Q & A
Medicaid Coverage of Therapeutic Treatment for Children with
Produced by Sarah Somers
National Health Law Program
Q. My client is a Medicaid-eligible child with autism. Our state
Medicaid agency has taken the position that therapy services for
treatment of autism can only be covered through a home and
community-based waiver. But, I have heard that a recent court
decision held that Applied Behavior Analysis Therapy (ABA) must
be covered for all Medicaid-eligible children. Is this true?
A. Yes. The decision is Parents League for Effective Autism
Services, et. al. v. Jones-Kelly, 565 F. Supp. 2d 905 (S.D. Ohio
2008) stay den. 2008 WL 2796744 (July 17, 2008). The court held
that Medicaid?s Early and Periodic Screening, Diagnostic, and
Treatment (EPSDT) provisions require that ABA therapy be
covered when necessary to correct or ameliorate a child?s
condition. The plaintiffs are represented by Ohio Legal Rights
Services, Ohio?s P & A. The decision has been appealed to the
Sixth Circuit Court of Appeals, which will almost certainly address
the scope of services that can be covered for children with
behavioral health needs.
Autism is a complex, neurodevelopmental disability that generally
manifests during the first three years of life. It disrupts the normal development
of the brain, causing impairments in social interaction, verbal and non-verbal
communication, leisure and play activities, and learning.2 The category Autism
Spectrum Disorders (ASD) includes autism as well as Asberger?s disorder and
pervasive developmental disorder not otherwise specified, which manifest similar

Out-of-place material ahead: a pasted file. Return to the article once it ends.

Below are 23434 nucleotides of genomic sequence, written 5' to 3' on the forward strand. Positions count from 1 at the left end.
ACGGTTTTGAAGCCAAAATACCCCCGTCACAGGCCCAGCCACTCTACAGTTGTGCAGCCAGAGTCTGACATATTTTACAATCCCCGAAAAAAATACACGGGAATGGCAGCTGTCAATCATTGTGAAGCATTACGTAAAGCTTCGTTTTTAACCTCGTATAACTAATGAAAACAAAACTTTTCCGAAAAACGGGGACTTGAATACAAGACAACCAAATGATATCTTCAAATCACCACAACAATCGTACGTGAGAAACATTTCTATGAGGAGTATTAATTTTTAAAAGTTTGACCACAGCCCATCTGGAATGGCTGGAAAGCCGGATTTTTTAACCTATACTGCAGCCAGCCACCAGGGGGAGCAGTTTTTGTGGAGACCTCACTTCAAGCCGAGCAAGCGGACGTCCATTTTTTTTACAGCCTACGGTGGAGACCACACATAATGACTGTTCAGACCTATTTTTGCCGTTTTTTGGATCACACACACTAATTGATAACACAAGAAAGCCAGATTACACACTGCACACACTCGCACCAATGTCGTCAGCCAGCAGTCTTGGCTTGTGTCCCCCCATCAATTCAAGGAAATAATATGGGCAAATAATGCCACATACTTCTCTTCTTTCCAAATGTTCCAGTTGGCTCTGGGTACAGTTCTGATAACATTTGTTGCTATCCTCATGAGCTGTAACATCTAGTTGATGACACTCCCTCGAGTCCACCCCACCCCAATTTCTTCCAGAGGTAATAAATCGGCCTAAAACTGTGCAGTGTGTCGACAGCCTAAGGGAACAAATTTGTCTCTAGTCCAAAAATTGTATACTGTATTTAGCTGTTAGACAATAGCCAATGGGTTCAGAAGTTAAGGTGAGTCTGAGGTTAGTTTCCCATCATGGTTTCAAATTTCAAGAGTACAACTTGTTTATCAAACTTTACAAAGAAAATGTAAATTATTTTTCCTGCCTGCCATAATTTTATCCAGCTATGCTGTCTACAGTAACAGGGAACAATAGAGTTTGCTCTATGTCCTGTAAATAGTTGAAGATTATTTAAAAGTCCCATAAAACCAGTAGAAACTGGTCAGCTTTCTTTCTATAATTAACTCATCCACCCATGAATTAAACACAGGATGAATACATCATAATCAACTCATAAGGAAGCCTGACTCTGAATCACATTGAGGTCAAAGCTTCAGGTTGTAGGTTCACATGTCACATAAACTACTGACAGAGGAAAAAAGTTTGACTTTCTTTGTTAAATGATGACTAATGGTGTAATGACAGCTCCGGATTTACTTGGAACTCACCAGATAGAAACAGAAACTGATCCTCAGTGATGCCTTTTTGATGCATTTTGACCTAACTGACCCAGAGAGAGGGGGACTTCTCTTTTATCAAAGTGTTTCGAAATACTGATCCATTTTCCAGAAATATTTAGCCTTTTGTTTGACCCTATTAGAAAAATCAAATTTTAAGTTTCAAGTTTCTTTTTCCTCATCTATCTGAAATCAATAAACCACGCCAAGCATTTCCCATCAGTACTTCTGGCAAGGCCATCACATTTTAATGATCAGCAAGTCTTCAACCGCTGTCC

symptoms. Autism and the other ASDs are classified as mental disorders under
the Diagnostic and Statistical Manual of Mental Disorders, Fourth Edition.
Autism is also, however, classified as a developmental disability3 and, under
Medicaid regulations, considered a ?related condition? to mental retardation.4
Applied Behavior Analysis (ABA)
ABA therapy is an intensive behavioral intervention program for children
with autism spectrum disorders. It is based on a one-on-one teaching approach
relying on reinforced practice of various skills.5
The American Academy of
Pediatrics defines it as:
[t]he process of applying interventions that are based on the principles of
learning derived from experimental psychology research to systematically
change behavior . . . ABA methods are used to increase and maintain
desirable adaptive behaviors, reduce interfering maladaptive behaviors or
narrow the conditions under which they occur, teach new skills, and
generalize behaviors to new environments or situations.6
ABA programs are generally conducted under the supervision of a behavioral
psychologist and have been shown to be most effective at intensive levels ? at
least 25 hours per week, up to 40 hours per week.7
ABA therapists are only